You want a string comprised of a sequence of characters repeated many times. For example, you want to create a fancy separator string comprised of alternating "+" and "~" characters, as shown in Figure 5-2.
Figure 5-2. A string formed by repeating two characters many times
Use a StringBuilder to append as many copies of the string as desired. Then convert the result to a true string using the StringBuilder's ToString() method:
Dim fancyString As New System.Text.StringBuilder For counter As Integer = 1 To 35 fancyString.Append("+~") Next counter MsgBox(fancyString.ToString())
Strings in .NET are immutable, which means that once they've been created, they sit in one spot in memory and can never be modified. All functions that might appear to be changing a string's contents are actually making new copies of the original string, modified en route. In most cases, immutability provides superior string handling and processing capabilities, but when it comes to concatenating strings, the speed and efficiency advantages are nullified.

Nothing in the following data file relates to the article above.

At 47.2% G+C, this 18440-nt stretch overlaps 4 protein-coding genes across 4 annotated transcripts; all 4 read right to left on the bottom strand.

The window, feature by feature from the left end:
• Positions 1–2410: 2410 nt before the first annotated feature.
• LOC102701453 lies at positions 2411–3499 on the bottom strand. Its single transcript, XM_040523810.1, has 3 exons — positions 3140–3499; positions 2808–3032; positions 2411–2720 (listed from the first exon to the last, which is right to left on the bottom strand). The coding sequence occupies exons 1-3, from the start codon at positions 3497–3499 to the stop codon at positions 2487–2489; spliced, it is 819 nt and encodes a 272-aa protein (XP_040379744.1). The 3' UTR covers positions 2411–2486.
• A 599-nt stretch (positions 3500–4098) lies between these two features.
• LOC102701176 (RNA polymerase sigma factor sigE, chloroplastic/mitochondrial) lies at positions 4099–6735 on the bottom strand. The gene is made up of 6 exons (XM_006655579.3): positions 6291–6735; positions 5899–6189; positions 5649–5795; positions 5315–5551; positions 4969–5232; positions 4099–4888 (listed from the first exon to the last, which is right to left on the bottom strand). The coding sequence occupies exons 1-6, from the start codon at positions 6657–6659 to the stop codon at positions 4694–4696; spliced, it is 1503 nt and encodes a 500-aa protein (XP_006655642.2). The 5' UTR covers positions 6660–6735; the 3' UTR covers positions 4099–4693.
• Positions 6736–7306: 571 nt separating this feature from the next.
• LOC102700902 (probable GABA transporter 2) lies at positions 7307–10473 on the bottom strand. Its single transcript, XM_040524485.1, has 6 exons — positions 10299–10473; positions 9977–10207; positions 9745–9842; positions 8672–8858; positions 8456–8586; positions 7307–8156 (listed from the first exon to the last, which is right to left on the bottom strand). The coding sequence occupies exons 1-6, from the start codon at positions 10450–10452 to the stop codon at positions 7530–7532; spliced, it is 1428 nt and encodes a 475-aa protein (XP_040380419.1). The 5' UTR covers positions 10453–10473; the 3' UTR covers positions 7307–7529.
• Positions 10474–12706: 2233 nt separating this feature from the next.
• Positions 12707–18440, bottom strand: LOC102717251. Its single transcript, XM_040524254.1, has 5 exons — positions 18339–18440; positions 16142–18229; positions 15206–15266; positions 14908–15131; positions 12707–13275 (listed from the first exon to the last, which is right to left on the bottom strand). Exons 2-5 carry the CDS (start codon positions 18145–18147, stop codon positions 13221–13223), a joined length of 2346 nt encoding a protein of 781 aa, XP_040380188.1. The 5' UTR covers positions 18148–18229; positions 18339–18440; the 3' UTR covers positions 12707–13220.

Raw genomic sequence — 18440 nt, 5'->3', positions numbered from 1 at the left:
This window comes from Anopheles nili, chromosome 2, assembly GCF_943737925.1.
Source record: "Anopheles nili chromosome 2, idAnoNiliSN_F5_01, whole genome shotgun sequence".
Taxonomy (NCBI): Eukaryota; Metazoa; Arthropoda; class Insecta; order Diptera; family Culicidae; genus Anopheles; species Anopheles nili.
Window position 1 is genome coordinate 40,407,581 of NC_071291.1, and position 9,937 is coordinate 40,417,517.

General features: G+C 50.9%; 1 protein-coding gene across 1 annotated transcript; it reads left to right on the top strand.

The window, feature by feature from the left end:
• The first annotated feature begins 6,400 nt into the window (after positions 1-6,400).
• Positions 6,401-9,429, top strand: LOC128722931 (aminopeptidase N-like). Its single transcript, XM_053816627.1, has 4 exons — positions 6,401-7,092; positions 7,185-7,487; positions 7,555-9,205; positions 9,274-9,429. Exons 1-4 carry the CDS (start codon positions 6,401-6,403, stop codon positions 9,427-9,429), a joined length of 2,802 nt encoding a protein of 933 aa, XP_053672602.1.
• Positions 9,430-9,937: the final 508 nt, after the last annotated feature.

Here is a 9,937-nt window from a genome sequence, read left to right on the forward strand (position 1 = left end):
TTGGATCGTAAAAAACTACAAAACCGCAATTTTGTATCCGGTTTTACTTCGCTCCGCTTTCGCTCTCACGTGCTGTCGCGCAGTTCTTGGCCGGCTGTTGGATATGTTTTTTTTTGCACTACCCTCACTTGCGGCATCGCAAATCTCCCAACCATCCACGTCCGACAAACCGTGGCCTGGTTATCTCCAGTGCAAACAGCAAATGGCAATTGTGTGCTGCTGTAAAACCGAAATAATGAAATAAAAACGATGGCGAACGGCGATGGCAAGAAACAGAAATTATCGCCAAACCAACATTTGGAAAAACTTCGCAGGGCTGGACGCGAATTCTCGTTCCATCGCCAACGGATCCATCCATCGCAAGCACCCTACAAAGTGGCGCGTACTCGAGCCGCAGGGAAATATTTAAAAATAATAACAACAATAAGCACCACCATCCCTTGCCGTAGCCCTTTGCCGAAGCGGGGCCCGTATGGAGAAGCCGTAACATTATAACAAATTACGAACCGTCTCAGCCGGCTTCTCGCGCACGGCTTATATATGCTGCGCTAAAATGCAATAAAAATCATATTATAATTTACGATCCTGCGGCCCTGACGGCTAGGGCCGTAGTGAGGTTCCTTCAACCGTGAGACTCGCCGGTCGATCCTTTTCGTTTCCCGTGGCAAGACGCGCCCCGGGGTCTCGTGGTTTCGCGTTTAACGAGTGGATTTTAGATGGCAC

The StringBuilder object solves the concatenation dilemma nicely. It allows dynamic, in-place modification of a buffer containing a sequence of string characters, without the need to constantly reallocate String objects. If the allocated buffer space runs out, the StringBuilder efficiently and automatically doubles the number of bytes for its character workspace, and it will do so as many times as are required to handle the strings and characters appended to it.
Recipe 5.27 shows how the StringBuilder alternative really is faster than standard string concatenation.